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Dog Makes Snoring Sounds When Awake

Dog Makes Snoring Sounds When Awake

If your dog makes snoring sounds when awake, you may be wondering what may be the problem. The onset of noisy respiration sounds that resembles snoring in dogs who were never heavy breathers in the first place, is surely not normal, and therefore warrants close investigation by the vet. While snoring while being asleep can be quite common in dogs and even endearing, when a dog makes snoring sounds when awake, it often indicates a problem that, with a vet's help, can be localized to the dog's nose, soft palate, pharynx, or larynx.

 Pugs are predisposed to brachycephalic airway syndrome.

Pugs are predisposed to brachycephalic airway syndrome.

A Dog Snoring While Sleeping 

Many dogs are predisposed to snoring when sleeping, particularly certain dog breeds that are known as "brachycephalic." These breeds include bulldogs, pugs, chow chows, Boston terriers, Pekingese, shih-tzu and English toy spaniels, to just name a few.

Dog breeds that are brachycephalic typically have a shortened nose, narrow nostrils, long soft palate and a relatively narrow pharynx. These characteristics make brachycephalic dogs particularly prone to snoring while sleeping and noisy breathing while awake. Problems with the airways in these dogs are often categorized under the umbrella term "brachycephalic airway syndrome."

Most specifically, when a brachycephalic dog snores loudly, it's because its long soft palate stretches out far into the throat, flapping as the air is moved, which causes noisy snoring and breathing.

In dogs who are not brachycephalic, snoring while sleeping may be caused by some sort of blockage in the dogs' airways, causing them to breathe from the mouth rather than the nose.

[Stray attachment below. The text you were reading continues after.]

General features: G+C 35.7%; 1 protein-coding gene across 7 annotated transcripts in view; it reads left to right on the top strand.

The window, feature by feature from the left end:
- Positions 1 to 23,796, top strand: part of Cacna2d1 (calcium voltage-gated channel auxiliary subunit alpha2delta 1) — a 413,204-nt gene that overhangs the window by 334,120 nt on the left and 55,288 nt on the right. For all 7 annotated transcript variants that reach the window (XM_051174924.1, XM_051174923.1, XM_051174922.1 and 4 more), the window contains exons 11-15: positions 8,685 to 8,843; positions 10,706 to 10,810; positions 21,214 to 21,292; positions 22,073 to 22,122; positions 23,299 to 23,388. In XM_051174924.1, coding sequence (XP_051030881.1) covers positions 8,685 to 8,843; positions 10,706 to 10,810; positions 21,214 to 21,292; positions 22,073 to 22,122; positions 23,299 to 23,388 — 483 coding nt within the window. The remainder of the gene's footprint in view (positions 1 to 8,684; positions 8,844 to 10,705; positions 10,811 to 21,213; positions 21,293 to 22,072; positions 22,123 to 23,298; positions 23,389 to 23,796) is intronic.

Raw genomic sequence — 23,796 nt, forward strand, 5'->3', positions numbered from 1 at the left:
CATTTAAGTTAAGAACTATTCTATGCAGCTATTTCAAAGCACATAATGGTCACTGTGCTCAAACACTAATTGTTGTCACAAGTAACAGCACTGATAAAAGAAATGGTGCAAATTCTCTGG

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It is often caused by swollen tissue in the pharynx or soft palate which may arise as result of congestion from allergies (pollens and mold spores) or irritants in the air, and sometimes, upper respiratory infections. In dogs who are overweight, snoring during sleep may be due to excess fat encroaching on the trachea.

As dogs age, it is also possible that they snore more. Snoring in an older dog may be suggestive that the structures in the oropharynx (the back of a dog's throat) have weakened and are obstructing the upper airways, explains veterinarian Dr. Michael Salkin.

Dog Makes Snoring Sounds While Awake 

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While snoring sounds while sleeping can be "normal" in certain dog breeds or due to the presence of some congestion, snoring sounds while awake may be particularly concerning.

The medical term for the intermittent, yet persistent snoring sounds is medically referred to as stertor and its associated breathing can be referred to as stertorous breathing.

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Stertor is known to occur with inspiration, expiration, or both. Stertor in dogs indicates a problem with the dog's the nasal cavity—in general, anything above the larynx.